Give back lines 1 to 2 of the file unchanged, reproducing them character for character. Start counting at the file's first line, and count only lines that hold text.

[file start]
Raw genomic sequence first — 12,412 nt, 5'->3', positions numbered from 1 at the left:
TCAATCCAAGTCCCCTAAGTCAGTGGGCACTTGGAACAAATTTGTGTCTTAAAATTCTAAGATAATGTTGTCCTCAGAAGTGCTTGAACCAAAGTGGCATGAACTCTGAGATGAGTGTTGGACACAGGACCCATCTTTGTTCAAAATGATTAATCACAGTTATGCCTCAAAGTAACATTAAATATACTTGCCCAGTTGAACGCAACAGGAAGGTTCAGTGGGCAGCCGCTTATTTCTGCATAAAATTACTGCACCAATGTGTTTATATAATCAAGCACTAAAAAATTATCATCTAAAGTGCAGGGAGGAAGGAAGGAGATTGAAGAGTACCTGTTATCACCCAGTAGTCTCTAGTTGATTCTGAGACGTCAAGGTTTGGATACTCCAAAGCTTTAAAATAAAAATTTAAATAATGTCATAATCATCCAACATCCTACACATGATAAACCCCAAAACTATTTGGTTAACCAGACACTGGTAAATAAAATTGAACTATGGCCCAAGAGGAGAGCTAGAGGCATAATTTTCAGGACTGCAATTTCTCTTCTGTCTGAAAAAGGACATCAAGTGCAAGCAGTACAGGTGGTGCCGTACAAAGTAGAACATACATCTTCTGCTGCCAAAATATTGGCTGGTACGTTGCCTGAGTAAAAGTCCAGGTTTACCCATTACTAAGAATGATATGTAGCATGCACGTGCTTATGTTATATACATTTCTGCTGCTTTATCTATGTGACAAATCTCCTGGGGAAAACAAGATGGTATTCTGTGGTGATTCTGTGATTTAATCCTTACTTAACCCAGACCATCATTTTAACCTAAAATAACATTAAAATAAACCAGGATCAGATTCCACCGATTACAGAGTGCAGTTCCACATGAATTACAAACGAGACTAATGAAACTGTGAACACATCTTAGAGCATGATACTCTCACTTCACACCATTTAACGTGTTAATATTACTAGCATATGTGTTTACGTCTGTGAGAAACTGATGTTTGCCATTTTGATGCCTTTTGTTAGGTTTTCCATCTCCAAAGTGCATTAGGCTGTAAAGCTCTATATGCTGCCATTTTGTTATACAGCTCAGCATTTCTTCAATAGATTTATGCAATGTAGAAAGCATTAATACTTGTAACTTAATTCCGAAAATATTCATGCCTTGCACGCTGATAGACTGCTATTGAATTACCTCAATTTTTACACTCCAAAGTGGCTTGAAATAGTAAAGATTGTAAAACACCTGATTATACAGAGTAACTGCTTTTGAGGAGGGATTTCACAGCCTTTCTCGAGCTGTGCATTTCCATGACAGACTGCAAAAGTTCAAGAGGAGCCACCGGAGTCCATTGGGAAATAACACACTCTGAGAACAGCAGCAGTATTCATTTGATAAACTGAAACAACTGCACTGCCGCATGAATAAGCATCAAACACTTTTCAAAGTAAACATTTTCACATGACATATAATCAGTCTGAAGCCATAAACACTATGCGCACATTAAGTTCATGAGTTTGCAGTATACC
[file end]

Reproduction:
Raw genomic sequence first — 12,412 nt, 5'->3', positions numbered from 1 at the left:
TCAATCCAAGTCCCCTAAGTCAGTGGGCACTTGGAACAAATTTGTGTCTTAAAATTCTAAGATAATGTTGTCCTCAGAAGTGCTTGAACCAAAGTGGCATGAACTCTGAGATGAGTGTTGGACACAGGACCCATCTTTGTTCAAAATGATTAATCACAGTTATGCCTCAAAGTAACATTAAATATACTTGCCCAGTTGAACGCAACAGGAAGGTTCAGTGGGCAGCCGCTTATTTCTGCATAAAATTACTGCACCAATGTGTTTATATAATCAAGCACTAAAAAATTATCATCTAAAGTGCAGGGAGGAAGGAAGGAGATTGAAGAGTACCTGTTATCACCCAGTAGTCTCTAGTTGATTCTGAGACGTCAAGGTTTGGATACTCCAAAGCTTTAAAATAAAAATTTAAATAATGTCATAATCATCCAACATCCTACACATGATAAACCCCAAAACTATTTGGTTAACCAGACACTGGTAAATAAAATTGAACTATGGCCCAAGAGGAGAGCTAGAGGCATAATTTTCAGGACTGCAATTTCTCTTCTGTCTGAAAAAGGACATCAAGTGCAAGCAGTACAGGTGGTGCCGTACAAAGTAGAACATACATCTTCTGCTGCCAAAATATTGGCTGGTACGTTGCCTGAGTAAAAGTCCAGGTTTACCCATTACTAAGAATGATATGTAGCATGCACGTGCTTATGTTATATACATTTCTGCTGCTTTATCTATGTGACAAATCTCCTGGGGAAAACAAGATGGTATTCTGTGGTGATTCTGTGATTTAATCCTTACTTAACCCAGACCATCATTTTAACCTAAAATAACATTAAAATAAACCAGGATCAGATTCCACCGATTACAGAGTGCAGTTCCACATGAATTACAAACGAGACTAATGAAACTGTGAACACATCTTAGAGCATGATACTCTCACTTCACACCATTTAACGTGTTAATATTACTAGCATATGTGTTTACGTCTGTGAGAAACTGATGTTTGCCATTTTGATGCCTTTTGTTAGGTTTTCCATCTCCAAAGTGCATTAGGCTGTAAAGCTCTATATGCTGCCATTTTGTTATACAGCTCAGCATTTCTTCAATAGATTTATGCAATGTAGAAAGCATTAATACTTGTAACTTAATTCCGAAAATATTCATGCCTTGCACGCTGATAGACTGCTATTGAATTACCTCAATTTTTACACTCCAAAGTGGCTTGAAATAGTAAAGATTGTAAAACACCTGATTATACAGAGTAACTGCTTTTGAGGAGGGATTTCACAGCCTTTCTCGAGCTGTGCATTTCCATGACAGACTGCAAAAGTTCAAGAGGAGCCACCGGAGTCCATTGGGAAATAACACACTCTGAGAACAGCAGCAGTATTCATTTGATAAACTGAAACAACTGCACTGCCGCATGAATAAGCATCAAACACTTTTCAAAGTAAACATTTTCACATGACATATAATCAGTCTGAAGCCATAAACACTATGCGCACATTAAGTTCATGAGTTTGCAGTATACC